For uploading to the website, I additionally save a photo with a logo (watermark) of my collection in the size of 1600 x 1067. I use the following file saving options for the website photos:
Image Format: JPEG
Quality – 100%
Color Space: sRGB
Resolution: 350 dpi
Sharpness: for display on the screen
The file size with these settings is approximately 700 – 800 kb, which is quite normal for a website.
I sign photos of the models for uploading to the website according the following scheme: year-car-model-driver-manufacturer-photo number. The original photos I leave with the original file names. I keep photos from each photo session in separate folders, numbered in order. Moreover, the procedure for photographing and uploading to the site does not coincide with the sequence of acquisition of the models. This is the folder of one of the photo sessions:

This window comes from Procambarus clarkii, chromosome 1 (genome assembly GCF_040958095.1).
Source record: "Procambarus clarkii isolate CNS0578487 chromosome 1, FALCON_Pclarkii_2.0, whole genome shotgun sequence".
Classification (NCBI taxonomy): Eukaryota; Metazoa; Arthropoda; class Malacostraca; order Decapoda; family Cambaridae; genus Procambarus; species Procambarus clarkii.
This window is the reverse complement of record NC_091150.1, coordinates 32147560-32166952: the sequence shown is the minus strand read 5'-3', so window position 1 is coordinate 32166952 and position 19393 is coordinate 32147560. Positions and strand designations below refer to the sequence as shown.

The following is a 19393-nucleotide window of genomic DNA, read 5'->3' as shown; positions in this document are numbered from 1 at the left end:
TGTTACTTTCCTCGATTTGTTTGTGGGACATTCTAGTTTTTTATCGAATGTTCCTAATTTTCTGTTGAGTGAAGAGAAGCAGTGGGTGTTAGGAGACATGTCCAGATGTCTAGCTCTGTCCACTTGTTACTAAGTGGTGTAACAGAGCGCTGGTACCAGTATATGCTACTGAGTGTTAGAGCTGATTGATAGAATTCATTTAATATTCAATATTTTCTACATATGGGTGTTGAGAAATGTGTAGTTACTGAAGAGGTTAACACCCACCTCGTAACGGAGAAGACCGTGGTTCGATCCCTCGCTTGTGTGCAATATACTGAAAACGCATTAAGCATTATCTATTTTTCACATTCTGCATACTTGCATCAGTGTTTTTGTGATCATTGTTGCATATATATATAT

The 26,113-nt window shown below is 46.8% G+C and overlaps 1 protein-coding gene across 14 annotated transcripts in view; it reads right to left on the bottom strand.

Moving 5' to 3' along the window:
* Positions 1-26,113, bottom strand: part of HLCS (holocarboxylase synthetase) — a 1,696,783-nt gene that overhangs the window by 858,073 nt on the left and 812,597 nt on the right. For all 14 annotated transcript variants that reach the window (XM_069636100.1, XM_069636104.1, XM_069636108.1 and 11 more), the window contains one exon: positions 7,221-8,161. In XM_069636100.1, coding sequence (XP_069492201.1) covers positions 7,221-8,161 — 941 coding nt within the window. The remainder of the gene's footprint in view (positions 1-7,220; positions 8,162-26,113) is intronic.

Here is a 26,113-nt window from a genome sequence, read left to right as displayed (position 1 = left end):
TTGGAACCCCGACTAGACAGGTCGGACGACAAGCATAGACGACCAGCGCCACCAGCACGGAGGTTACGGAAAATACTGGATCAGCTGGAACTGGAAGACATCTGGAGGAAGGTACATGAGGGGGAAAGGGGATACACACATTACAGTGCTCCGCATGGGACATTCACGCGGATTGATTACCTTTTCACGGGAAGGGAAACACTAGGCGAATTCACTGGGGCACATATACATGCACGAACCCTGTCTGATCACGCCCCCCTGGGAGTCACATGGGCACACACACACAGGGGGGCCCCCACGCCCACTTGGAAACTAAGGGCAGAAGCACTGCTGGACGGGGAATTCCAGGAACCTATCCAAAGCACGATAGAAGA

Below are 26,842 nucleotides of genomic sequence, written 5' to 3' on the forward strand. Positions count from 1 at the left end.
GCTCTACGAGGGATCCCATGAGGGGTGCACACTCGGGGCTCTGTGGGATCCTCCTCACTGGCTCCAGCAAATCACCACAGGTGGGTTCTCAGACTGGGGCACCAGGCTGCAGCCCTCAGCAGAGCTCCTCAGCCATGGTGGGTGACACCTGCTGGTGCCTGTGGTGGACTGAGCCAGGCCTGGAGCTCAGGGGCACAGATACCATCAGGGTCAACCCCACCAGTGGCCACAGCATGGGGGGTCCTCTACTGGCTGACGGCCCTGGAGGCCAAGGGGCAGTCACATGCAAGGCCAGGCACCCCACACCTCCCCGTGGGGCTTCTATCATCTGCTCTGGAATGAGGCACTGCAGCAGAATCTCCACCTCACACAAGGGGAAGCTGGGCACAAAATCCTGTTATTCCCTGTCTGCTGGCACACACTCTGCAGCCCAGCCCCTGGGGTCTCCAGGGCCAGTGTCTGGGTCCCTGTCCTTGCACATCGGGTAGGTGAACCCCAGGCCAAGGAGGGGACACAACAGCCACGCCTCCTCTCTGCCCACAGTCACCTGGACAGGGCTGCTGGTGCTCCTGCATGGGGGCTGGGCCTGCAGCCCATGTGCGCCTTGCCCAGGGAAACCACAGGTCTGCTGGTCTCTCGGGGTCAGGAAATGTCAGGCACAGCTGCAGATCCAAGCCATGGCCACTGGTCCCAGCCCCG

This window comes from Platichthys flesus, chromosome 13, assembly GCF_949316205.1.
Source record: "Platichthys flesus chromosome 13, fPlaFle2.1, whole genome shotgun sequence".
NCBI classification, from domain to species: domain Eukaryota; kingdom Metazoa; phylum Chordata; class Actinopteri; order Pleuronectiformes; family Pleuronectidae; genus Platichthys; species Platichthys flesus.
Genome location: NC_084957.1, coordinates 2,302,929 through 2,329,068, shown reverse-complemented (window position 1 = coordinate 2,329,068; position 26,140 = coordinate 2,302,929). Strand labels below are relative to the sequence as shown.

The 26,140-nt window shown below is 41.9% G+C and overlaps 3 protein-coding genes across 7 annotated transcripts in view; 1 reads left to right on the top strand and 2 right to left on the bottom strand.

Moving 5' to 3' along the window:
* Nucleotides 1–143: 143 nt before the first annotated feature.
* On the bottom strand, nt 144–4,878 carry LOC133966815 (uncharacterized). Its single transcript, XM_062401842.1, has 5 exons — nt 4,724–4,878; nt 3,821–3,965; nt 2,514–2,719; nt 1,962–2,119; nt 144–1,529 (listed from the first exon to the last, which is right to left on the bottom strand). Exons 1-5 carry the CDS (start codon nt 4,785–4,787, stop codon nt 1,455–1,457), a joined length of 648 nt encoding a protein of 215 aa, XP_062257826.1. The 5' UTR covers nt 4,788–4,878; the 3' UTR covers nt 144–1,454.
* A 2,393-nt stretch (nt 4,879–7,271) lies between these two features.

When the disk space taken by photos reaches a certain limit, in order not to overload the computer’s hard drive, I transfer the photos to a network attached storage (NAS). NAS is included in my home network and allows me to store data (including photos) in a safe mode. My NAS consists of four high-capacity hard drives that are integrated into RAID arrays with the ability to recover data from a failure.
That’s all. Photos of the models are taken, processed, saved and ready for upload to the website.
Enjoy! Stay tuned and subscribe to Formula143 – the best F1 and Grand Prix scale models collection on the net.